Friday's execution of Cal Coburn Brown, the state's first lethal injection using a single drug, was carried out "professionally, humanely and was dignified," according to the state Department of Corrections.
WALLA WALLA — Friday’s execution of Cal Coburn Brown, the first time the state has used just one drug in a lethal injection, was carried out “professionally, humanely and was dignified,” according to the state Department of Corrections.
Washington and Ohio are the only two states that use a single drug, sodium thiopental, to execute condemned inmates. In other states, lethal injection is done with a three-drug cocktail, a method that has come under fire from defense lawyers and groups opposed to the death penalty.
“Our preparation, and from what we have learned from the state of Ohio, we had every confidence the one-drug protocol would be efficient and swift,” Belinda Stewart, Corrections spokeswoman, said Friday.
Coburn was executed early Friday morning at the Washington State Penitentiary for the May 1991 rape and murder of Holly Washa, 21, in a SeaTac motel.
Most Read Stories
After making a nearly three-minute statement from the prison’s death chamber, Brown was administered five grams of sodium thiopental intravenously while strapped to a gurney. His chest heaved three times and his lips shuddered, then there was no movement.
Witnesses said Brown died about a minute and a half after the drug was administered. He was pronounced dead by prison officials at 12:56 a.m. Brown was the first person executed in Washington since August 2001.
King County Prosecutor Dan Satterberg, who witnessed the execution along with members of Washa’s family and several news reporters, characterized Brown’s death as “quick and painless.”
“It’s been so long that we have had to deal with all of this; now that it’s over, I don’t have to think about him anymore,” a tearful Becky Washa, Holly’s sister, told reporters during a news conference after the execution.
The Walla Walla County Coroner’s Office is scheduled to perform an autopsy on Brown, 52, according to Stewart.
Portland-based anti-death-penalty attorney Jeff Ellis, who was a member of Brown’s defense team, said “there are many reasons to conclude that the one-drug protocol lessens the risk of needless pain and suffering.”
However, he said, it obscures the basic issue of whether the state should be in the business of killing.
“As long as we have a death penalty, we must take measures to avoid the needless infliction of pain on the person who is being killed,” he said. “However, killing a human being is never humane when we could instead lock him up forever.”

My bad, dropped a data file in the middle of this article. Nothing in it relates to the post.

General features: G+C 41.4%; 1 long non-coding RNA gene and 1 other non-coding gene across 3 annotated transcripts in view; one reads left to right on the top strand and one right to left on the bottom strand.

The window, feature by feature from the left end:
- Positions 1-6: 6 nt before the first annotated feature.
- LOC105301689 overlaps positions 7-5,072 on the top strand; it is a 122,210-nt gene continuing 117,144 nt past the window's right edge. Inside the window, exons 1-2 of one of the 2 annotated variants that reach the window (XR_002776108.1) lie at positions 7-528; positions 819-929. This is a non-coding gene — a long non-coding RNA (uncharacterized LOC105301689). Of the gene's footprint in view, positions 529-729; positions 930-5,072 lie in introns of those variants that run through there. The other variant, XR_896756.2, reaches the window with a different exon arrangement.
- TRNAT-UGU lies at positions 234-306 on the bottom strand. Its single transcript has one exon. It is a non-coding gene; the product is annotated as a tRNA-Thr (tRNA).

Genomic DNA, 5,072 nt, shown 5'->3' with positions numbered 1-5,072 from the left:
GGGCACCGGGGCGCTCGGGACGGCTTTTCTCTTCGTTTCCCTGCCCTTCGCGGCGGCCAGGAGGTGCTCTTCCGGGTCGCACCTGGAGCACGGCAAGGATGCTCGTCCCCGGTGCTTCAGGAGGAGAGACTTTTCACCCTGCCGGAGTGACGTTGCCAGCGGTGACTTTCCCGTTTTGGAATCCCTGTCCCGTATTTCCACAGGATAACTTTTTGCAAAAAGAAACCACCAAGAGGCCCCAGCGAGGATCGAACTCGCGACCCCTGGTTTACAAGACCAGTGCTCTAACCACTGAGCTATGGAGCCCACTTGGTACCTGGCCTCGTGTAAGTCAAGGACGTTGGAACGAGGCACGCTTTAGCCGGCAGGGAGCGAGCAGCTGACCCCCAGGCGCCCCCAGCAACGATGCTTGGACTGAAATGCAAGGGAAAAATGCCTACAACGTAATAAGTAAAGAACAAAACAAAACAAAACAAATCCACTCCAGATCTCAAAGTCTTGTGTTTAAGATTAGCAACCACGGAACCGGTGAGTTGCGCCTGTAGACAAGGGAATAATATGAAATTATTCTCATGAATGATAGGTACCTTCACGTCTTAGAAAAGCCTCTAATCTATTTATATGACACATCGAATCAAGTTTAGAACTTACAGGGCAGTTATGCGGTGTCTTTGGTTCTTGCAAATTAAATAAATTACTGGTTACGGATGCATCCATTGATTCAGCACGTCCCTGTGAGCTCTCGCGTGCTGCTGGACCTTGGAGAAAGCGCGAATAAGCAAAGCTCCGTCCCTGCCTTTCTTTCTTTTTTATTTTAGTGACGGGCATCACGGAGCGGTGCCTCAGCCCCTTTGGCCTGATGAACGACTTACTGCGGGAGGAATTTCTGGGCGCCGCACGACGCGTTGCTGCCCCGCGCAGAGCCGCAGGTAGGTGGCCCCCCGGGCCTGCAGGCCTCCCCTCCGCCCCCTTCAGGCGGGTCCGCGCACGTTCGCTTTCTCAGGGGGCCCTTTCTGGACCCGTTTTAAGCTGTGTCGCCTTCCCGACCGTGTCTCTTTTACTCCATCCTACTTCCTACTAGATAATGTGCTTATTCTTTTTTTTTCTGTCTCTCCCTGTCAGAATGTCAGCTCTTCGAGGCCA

The state Supreme Court stayed Brown’s execution last year after his attorneys claimed the state’s three-drug method of lethal injection — the anesthetic sodium thiopental, as well as a paralyzer and a heart-attack-inducing drug — constituted cruel and unusual punishment and was prone to error. Two other inmates on death row, Darold Stenson and Jonathan L. Gentry, joined the appeal, which effectively put on hold executions in the state.
The Department of Corrections subsequently made the one-drug lethal injection the primary method of death, while also allowing the condemned to choose the three-drug method. Death-row inmates may opt for hanging instead of lethal injection. The last man to be executed by hanging was Charles Campbell in May 1994.
In July 2010, the state Supreme Court lifted the stay because the change in execution policy made the initial argument moot.
Over the past year, Ohio switched to the single-drug method after the botched execution of Romell Broom that was halted by Gov. Ted Strickland last September. Executioners unsuccessfully tried for hours to find a usable vein for injection, and Broom has appealed the state’s attempt to try again.
Ellis said there is a condemned inmate on Oregon’s death row who has petitioned to change that state’s system of execution to the single-drug protocol.
He said he is certain other states watched how the one-drug protocol worked during Brown’s execution.
“I think that within a couple of years, they’ll go to the one-drug protocol,” Ellis said Friday. It’s just more humane. There just isn’t any debate about that.”
Information from Seattle Times archives and The Associated Press is included in this report.
Jennifer Sullivan: 206-464-8294 or firstname.lastname@example.org